That’s how many consecutive series T1 had won in LCK play. Throughout the spring split and playoffs, it looked like there was no team capable of touching T1’s level of play. Though they faltered a bit at MSI, there was no reason to believe that they wouldn’t continue dominating the LCK in summer.
While another undefeated split may have been a bit unrealistic to expect of T1, it was still quite shocking to see T1 drop their fifth series of summer to Kwangdong Freecs of all teams.
While T1 were dominating, KDF were an unremarkable group last split. They finished with an 8-10 record (19-22 in games), good enough for them to sneak into the playoffs as a fifth seed. There, they were unceremoniously bounced by T1 in the semifinals by means of a clean sweep.
KDF didn’t come out of the gates in summer red hot either. Entering their series with juggernaut T1, KDF was 1-3 (2-7 in games), sitting outside the playoffs. So how on earth did they manage to take down T1?
Well, a team like T1 only loses to a team like Kwangdong Freecs if they make some massive mistakes, and that was the case for T1.
After dusting KDF to win the first game of the series, T1 made a risky draft decision in Game 2. They selected Kalista blind and allowed KDF to pick an extremely good poke comp that included Seraphine/Senna bot lane and Swain mid. While T1 had some engage tools with Wukong, Azir, and Gwen, KDF had all the tools to kite back and control their spacing in every fight.
With their incredible scaling on their side, Kwangdong Freecs needed only sit back and wait for T1 to make mistakes on their engages. And that they did, around the 30-minute mark when T1, who had built a narrow gold lead, tried to force the issue at dragon.
T1 mid laner Lee "Faker" Sang-hyeok was looking for a flank on Azir, but Seraphine and Senna were doing too good a job at keeping their distance and whittling down KDF’s frontline. By the time Faker found a good flank angle, the fight was already over.
But, while Game 2’s defeat can be attributed to merely a bad comp, which is correctable if T1 regrouped for the deciding game, that was not the case for Game 3.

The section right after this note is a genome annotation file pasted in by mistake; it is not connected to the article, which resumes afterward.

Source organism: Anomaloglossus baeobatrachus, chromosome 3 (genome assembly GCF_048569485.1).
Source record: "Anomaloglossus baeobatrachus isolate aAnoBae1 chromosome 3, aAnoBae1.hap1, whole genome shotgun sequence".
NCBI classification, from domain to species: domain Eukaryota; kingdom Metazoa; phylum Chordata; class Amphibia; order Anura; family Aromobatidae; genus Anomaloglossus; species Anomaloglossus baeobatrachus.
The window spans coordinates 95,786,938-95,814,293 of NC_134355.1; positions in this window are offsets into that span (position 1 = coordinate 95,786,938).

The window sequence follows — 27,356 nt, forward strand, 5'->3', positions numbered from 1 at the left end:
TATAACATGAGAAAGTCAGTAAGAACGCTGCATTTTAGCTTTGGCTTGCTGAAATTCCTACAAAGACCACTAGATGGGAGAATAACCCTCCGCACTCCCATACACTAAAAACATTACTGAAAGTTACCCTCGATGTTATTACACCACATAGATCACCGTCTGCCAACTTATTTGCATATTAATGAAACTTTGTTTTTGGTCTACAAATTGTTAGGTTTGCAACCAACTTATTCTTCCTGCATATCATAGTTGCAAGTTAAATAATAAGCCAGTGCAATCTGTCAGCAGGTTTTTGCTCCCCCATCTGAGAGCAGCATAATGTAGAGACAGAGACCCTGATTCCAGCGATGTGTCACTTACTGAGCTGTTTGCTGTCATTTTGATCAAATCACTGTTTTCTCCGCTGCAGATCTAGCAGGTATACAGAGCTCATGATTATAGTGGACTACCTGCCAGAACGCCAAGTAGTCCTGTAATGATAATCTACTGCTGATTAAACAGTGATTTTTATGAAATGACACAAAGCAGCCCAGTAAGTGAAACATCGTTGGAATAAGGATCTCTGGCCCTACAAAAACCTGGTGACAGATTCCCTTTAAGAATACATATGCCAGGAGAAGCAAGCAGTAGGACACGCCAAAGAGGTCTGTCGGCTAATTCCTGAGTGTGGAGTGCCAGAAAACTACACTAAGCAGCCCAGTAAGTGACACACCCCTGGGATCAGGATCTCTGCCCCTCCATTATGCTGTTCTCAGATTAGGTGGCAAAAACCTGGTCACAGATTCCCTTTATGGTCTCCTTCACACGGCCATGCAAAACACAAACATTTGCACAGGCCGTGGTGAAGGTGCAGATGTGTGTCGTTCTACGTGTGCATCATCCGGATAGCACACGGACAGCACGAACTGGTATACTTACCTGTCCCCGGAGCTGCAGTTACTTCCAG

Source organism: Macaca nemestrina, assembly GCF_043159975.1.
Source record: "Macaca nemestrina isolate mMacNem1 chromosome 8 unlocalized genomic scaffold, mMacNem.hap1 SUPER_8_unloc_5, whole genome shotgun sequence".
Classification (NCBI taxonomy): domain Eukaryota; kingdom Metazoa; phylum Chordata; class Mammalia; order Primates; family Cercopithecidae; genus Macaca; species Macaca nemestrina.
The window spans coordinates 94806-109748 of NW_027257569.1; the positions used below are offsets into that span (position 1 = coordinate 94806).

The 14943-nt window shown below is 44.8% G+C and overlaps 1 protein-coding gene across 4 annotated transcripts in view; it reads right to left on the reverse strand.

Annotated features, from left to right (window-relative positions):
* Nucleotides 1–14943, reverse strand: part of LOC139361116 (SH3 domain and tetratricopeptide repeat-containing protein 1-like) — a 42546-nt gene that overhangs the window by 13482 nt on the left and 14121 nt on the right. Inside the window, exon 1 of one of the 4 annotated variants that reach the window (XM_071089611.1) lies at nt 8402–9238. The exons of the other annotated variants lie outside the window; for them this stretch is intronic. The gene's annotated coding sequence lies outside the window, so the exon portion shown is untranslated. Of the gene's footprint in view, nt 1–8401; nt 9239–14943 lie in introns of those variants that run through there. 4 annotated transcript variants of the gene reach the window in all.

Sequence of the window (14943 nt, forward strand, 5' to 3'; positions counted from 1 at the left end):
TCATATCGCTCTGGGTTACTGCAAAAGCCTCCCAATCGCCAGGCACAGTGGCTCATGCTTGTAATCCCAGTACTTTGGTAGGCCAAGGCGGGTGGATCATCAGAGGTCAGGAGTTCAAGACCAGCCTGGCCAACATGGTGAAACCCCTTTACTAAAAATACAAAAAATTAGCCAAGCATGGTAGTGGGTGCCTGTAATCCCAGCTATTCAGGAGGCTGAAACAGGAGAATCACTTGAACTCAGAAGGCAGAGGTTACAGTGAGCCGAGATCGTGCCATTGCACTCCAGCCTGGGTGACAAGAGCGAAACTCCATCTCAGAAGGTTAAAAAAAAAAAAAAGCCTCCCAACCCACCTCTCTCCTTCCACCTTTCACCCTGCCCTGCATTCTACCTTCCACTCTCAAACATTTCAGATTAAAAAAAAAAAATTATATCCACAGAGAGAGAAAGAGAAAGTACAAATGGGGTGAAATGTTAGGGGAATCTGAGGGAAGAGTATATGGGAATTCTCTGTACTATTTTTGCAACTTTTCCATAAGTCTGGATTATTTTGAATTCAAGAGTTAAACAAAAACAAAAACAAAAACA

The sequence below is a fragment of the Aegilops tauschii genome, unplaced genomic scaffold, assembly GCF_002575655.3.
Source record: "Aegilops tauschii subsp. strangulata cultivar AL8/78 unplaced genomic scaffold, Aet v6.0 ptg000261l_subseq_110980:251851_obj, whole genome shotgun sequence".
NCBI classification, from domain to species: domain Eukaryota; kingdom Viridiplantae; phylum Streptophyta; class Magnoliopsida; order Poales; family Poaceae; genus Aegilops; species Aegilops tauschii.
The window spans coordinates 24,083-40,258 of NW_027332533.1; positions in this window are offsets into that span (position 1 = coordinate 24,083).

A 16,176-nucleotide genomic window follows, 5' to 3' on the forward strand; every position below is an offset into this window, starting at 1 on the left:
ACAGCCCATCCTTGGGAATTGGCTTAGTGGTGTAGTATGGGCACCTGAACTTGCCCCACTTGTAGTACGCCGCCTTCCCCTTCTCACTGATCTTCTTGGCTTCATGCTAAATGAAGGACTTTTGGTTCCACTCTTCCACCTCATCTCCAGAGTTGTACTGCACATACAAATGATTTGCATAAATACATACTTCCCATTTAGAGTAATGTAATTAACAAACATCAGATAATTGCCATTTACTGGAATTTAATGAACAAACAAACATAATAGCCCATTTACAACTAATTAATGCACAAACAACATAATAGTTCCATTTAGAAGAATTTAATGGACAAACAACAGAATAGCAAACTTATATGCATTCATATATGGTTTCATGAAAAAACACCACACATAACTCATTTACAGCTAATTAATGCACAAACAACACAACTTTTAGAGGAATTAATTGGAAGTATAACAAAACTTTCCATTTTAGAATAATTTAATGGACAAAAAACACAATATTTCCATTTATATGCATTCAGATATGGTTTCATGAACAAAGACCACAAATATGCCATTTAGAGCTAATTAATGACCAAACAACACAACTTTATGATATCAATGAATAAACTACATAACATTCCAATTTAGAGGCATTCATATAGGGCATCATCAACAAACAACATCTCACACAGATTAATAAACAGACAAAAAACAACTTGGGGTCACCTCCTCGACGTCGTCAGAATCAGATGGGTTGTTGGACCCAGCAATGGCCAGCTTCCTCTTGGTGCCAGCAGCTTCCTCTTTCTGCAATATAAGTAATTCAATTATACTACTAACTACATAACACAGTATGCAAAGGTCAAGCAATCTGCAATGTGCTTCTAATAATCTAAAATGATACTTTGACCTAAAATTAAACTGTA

With a more traditional front-to-back comp, with Jinx and Gangplank as strong scaling DPS options, it looked like they should be able to beat KDF so long as they survived Gnar, Wukong, and Ornn’s initial engage (which they had Tahm Kench and Lissandra ult to help mitigate).
T1 got the early gold advantage, which should have set them up to properly pull together and build a snowball to take them into the mid game. But the problem was simply poor execution.
On multiple occasions, T1 simply misplayed the engages from KDF, not flashing abilities quickly enough, not waiting for KDF to use their key cooldowns, or simply trying to engage too aggressively on a team with a superior first burst. Even though T1 could have been in a position to win teamfights with the scaling on their side, League of Legends is still ultimately a game of execution.
Nowhere was that better exemplified in the game-ending fight. Before it even began, T1 support Ryu "Keria" Min-seok was picked off (another common occurrence in that game). Despite being at a numbers disadvantage and not having one of their biggest safety abilities for their carries (Devour), T1 jungler Mun "Oner" Hyeon-jun and top laner Choi "Zeus" Woo-je got too close as KDF were baiting them towards Baron.
Even worse, they both had vision of Gnar and Wukong, but kept walking closer, allowing for an easy engage. This arrogance resulted in Zeus being killed and eventually the rest of the team being run down and killed.
Despite T1’s advantages in Game 3, arrogance prevented them from playing patiently into the strength of their comp. These were uncharacteristic errors that ended T1’s historic win streak in the LCK. The good news is that a team like T1 is not likely to make the same mistakes again. Another win streak could be on the way.
Diamond TFT Player & esports watcher.